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THE WORLD WAR II VETERAN
We move on 10 years roughly to Dartford and there used to be an old seaman called Fred, a proper character that would pretend to stagger a little along the rank.

He would always have had a few pints of Guinness (a man after my own heart) but would always then stand upright as he got to the front cab.

Fred would get in and this would be the conversation…

"Have I ever told you I was an old sailor?"

"I used to be the safety officer on the Titanic," he would start to smile, the smile of a music-hall comic with a twinkle in his eye.

"When I got rescued from the iceberg, mummy polar bear and two baby polar bears were waving and shouting out, 'Goodbye, daddy.'"

"Do you know what you find in the crow's nest on a ship?"

"Crow's eggs."

"I have just seen a little girl crying."

"I said, 'What's the matter?'"

"She said, 'I've lost me mum.'"

"I said, 'What's she like?'"

"The little girl said, "Cock and bingo."

Every time you picked him up it was the same routine.

Fred eventually got his war medals 50 years after the war and has sadly died, but what a great character and the jokes still make me smile.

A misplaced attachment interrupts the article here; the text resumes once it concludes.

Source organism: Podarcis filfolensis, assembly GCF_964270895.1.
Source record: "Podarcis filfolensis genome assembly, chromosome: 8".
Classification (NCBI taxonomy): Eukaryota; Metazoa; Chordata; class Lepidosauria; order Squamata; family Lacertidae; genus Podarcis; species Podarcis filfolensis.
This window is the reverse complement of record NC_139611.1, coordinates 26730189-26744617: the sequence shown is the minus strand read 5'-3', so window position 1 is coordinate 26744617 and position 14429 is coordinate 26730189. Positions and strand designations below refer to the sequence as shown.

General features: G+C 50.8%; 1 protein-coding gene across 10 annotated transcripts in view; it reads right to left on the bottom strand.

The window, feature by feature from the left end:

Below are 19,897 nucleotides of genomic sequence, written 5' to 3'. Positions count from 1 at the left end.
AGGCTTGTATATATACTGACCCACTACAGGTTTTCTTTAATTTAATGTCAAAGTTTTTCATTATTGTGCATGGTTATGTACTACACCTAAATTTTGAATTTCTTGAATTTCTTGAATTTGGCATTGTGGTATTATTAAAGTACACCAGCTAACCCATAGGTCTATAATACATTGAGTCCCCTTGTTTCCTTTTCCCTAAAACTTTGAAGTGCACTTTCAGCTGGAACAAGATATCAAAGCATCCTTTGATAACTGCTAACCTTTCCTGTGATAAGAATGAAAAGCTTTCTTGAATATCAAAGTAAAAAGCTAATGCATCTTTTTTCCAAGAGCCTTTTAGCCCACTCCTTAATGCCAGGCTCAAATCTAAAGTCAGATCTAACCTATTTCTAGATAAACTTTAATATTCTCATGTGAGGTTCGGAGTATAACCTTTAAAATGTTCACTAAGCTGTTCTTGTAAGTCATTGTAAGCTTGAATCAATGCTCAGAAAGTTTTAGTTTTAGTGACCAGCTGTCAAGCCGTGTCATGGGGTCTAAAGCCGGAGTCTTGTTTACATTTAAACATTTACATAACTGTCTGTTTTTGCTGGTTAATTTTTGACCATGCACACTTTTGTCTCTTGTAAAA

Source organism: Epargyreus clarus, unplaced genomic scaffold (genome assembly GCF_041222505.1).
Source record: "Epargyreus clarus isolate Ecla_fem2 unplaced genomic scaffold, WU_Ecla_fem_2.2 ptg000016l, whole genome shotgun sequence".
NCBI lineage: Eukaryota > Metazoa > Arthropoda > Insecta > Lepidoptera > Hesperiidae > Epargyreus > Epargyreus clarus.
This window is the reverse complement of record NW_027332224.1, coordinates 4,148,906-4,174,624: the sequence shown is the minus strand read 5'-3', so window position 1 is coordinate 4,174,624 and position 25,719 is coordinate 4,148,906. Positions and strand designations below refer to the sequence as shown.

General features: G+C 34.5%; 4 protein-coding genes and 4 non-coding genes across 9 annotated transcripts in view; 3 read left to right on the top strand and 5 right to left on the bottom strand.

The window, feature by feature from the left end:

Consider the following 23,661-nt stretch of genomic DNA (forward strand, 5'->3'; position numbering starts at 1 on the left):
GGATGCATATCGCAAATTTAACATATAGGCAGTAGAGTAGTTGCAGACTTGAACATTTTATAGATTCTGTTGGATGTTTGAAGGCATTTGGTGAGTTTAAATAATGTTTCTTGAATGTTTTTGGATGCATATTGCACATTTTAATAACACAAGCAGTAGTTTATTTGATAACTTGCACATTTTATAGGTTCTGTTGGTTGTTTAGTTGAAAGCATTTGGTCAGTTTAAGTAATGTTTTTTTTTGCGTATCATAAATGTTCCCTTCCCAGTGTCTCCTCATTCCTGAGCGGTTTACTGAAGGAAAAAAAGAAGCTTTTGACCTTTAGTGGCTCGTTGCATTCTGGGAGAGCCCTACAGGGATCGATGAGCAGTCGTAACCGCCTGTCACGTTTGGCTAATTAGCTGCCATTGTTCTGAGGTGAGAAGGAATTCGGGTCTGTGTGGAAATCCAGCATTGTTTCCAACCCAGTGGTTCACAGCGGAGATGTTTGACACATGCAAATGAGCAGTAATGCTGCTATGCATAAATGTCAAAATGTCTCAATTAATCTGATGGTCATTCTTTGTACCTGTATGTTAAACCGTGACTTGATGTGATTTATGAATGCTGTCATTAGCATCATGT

EVERYONE'S GRANDMOTHER
Now, this lady is fairly recent so I will not mention local places, but this, like the others, is a true story.

I was given a job and picked up this elderly lady, who reminded me of a typical grandmother/great-grandmother in her 70s: grey permed hair, a few laughter lines and a warm smile.

I will call her Mabel.

I put her suitcase in the car and asked Mabel where she was going.

"To the railway station," Mabel said.

"Where are you off to?" I asked, thinking she was off to somewhere like Torquay or Eastbourne.

"New Zealand and Australia," Mabel replied.

We then had a conversation about where she was going, and it turns out she was driving on her own around New Zealand for a week and then three weeks in Australia.

It was on Sydney Bridge she said she would shout out her deceased husband's name.

It turned out he had recently died and they were meant to have been going together.

We discussed the good and bad of the NHS and I was amazed by her confidence and guts.

She was travelling halfway around the world and you hear people half her age moaning about going to the local shops.

What happened next totally threw me and still makes me laugh every time I tell the story as it was so unpredictable.

We got to the town centre, I pulled up at a T-junction and I had to turn right.

If I turned left, the traffic was backed up, but there was just enough room to pull out.

But as I went to do so, another car pulled up straight in front of me, blocking my way.

Mabel leaned forward with her face near the windscreen, looked at the driver and shouted…

"BASTARD!"

"I hate ignorant drivers."

Be lucky!


See also Of miracles and meters, posted 4/2/16.


Sherbet Trotter
is a Newquay, Cornwall-based taxi driver who writes books, films and songs and who gave that Rake bloke a lift the other day. We liked the cut of his jib so we immediately gave him a column.